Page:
In this study, questions were asked in the “third person” format to minimize chance of social desirability bias. However, residual social-desirability factors may still be influencing the participants’ responses (Eg. Pride in the facility). The level of detention reported in the current study (18%, ever) might not indicate the current situation. This can be explained by the fact that participants who have been working since before the introduction of user fee exemption (2005–2010) for maternal health services had observed detention of women.

High work load (83.2%), poor support from facility management (40%), and the discomfort of the work environment (28%) revealed by this study necessitates a multidimensional effort to improve the quality of childbirth services in these settings. A systematic review of the impacts of facility level interventions on the quality of maternal and newborn health care identified that facility level management interventions and stress management bring positive change to job satisfaction and an overall improvement of desired practices [38]. A process evaluation from Benin demonstrated that introduction of RMC interventions resulted in improvement of midwives treatment of women during childbirth when leadership and commitment of hospital management to RMC is evident [39]. However, it must be noted that one-off interventions, such as short term trainings and workshops, will not bring about sustainable change [40]. Designing interventions to bring about sustainable positive changes in RMC need to incorporate systems level thinking and action [40].

A high level (57%) of participants in this study said they had been disrespected and abused in their work place (by clients or health providers). However, the sample size is too small to meaningfully test the relationship between service providers’ experience of disrespect and abuse and witnessing or perpetrating D&A. A disrespectful culture in the health facility is believed to be one of the factors contributing to D&A [41]. The possibility of intersectionality between workplace culture and environment and service providers’ practices and attitudes towards women during childbirth is worthy of future investigation.

This study is among a very few studies conducted in LMICs to generate quantitative evidence of disrespectful and abusive practices during facility based childbirth from the service provider perspective. However, the study is limited in terms of reporting an association between key variables due to the small sample size. Additionally, the lack of accepted D&A measurement indicators may have compromised the validity of the data collection instrument.

Conclusions

Service providers who attend childbirth in Addis Ababa witness disrespectful and abusive treatment of women by fellow professionals and also themselves can feel disrespected and abused in their work place. Addressing supply side barriers to the provision of RMC needs to focus on improving work performance of service providers by not only providing them with context-specific training on RMC, but also instilling a system-wide culture of respect in health facilities. This will have the effect of protecting the rights of both women and service providers.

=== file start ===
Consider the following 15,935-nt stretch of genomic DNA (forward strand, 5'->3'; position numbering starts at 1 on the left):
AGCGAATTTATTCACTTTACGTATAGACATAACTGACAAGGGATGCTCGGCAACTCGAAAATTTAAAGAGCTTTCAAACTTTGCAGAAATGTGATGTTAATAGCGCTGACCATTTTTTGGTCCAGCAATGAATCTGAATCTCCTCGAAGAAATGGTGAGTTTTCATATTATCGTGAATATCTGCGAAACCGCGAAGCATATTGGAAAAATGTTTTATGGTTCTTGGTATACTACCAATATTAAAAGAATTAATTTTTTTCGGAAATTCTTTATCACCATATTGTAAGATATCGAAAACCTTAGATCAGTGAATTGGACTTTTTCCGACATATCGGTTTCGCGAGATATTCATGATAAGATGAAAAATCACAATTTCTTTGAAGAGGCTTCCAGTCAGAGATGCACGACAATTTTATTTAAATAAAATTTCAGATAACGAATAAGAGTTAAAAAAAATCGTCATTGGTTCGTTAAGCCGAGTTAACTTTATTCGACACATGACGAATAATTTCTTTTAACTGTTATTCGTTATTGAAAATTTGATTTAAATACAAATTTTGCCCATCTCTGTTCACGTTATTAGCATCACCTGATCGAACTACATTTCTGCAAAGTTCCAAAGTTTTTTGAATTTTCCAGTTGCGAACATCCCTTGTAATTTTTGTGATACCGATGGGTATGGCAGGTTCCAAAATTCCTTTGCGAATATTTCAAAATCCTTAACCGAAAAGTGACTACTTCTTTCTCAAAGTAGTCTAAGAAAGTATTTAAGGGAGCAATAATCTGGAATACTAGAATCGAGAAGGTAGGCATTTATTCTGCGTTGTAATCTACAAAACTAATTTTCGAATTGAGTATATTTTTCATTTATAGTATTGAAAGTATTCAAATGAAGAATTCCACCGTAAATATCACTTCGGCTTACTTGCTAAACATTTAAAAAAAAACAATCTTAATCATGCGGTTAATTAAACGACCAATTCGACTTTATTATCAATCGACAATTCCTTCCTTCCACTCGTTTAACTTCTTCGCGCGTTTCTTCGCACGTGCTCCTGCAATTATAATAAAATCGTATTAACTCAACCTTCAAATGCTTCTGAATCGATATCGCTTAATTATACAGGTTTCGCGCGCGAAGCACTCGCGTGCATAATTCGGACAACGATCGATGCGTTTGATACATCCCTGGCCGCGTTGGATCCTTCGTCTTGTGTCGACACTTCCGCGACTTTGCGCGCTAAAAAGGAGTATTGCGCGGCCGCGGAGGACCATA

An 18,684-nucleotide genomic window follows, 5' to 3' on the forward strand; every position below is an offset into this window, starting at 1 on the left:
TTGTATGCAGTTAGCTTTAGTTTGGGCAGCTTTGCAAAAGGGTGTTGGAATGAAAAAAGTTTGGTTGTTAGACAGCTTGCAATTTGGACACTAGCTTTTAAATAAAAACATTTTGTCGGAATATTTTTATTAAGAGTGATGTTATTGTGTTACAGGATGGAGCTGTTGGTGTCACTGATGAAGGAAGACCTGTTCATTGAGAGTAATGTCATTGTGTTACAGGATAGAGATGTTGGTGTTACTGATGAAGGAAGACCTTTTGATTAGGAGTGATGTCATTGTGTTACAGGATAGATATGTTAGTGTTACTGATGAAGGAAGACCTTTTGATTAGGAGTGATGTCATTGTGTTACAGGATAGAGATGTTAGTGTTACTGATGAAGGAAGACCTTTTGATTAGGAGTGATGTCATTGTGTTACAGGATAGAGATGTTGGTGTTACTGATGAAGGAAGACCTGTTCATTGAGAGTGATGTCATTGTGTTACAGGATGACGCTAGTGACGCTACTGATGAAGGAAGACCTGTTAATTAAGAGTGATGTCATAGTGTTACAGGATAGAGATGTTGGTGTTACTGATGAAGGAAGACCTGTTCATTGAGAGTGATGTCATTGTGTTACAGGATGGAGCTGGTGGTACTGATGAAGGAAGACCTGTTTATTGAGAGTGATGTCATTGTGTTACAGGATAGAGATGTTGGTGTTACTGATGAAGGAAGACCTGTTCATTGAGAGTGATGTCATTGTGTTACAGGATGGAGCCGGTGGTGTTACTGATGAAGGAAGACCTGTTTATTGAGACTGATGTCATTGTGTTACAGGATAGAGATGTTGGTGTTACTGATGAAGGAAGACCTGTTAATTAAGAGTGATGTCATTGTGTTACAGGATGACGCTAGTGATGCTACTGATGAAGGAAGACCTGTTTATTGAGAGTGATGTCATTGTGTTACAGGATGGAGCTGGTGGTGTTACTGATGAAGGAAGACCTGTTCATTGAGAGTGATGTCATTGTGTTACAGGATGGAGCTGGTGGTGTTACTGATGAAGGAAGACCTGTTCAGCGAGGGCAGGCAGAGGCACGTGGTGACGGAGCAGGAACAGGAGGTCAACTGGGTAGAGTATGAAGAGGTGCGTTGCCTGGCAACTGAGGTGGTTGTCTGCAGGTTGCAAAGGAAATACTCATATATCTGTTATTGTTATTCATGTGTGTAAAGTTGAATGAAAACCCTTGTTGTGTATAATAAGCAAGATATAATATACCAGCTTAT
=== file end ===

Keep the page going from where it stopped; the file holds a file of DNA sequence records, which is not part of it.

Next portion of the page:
Abbreviations

D&A: 

Disrespect and Abuse

IQR: 

Interquartile Range

LMIC: 

Low and Middle-Income Countries

RMC: 

Respectful Maternity Care

SPSS: 

Statistical Package for the Social Sciences

Declarations

Acknowledgments

We would like to pass our heartfelt thanks to Anne Austin for assisting in the data collection tools development. We also extend our appreciation to all participants of the study and facility administrations for being an active player in the smooth operation of the study.

Funding

This study was financed by the Maternal Health Task Force through the Institute of International Education as part of the Maternal Health Young Champions program. The contents of this research article only reflect the authors’ opinions but do not show interest/s of neither of the organizations involved in the funding.

Availability of data and materials

Reasonable requests can be made to access data from the primary author.

Authors’ contributions

AA conceived the study; AA and DB designed the study, developed data collection tools; AA trained data collectors, supervised data collection; AA, AM and MK analyzed the data; AA, DB, AM and MK drafted the manuscript. All authors have read and approved the manuscript.

Ethics approval and consent to participate

Ethics approval for this study was granted from the ethical review committee located at the Saint Paul’s Hospital Millennium Medical College, Addis Ababa. Participants received information about purpose of the study, data collection procedures, and maintenance of anonymity and confidentiality before seeking a written informed consent. Furthermore, letters of permission and support were secured from SPHMMC and Addis Ababa City Administration Health Bureau.

Consent for publication

Not applicable.

Competing interests

The authors declare that they have no competing interests.

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Authors’ Affiliations

(1)
School of Public and Environmental Health, College of Medicine and Health Sciences, Hawassa University, Hawassa, Ethiopia
(2)
Nossal Institute for Global Health, School of Population and Global Health, The University of Melbourne, Melbourne, Australia
(3)
Department of Obstetrics and Gynecology, Saint Paul’s Hospital Millennium Medical College, Addis Ababa, Ethiopia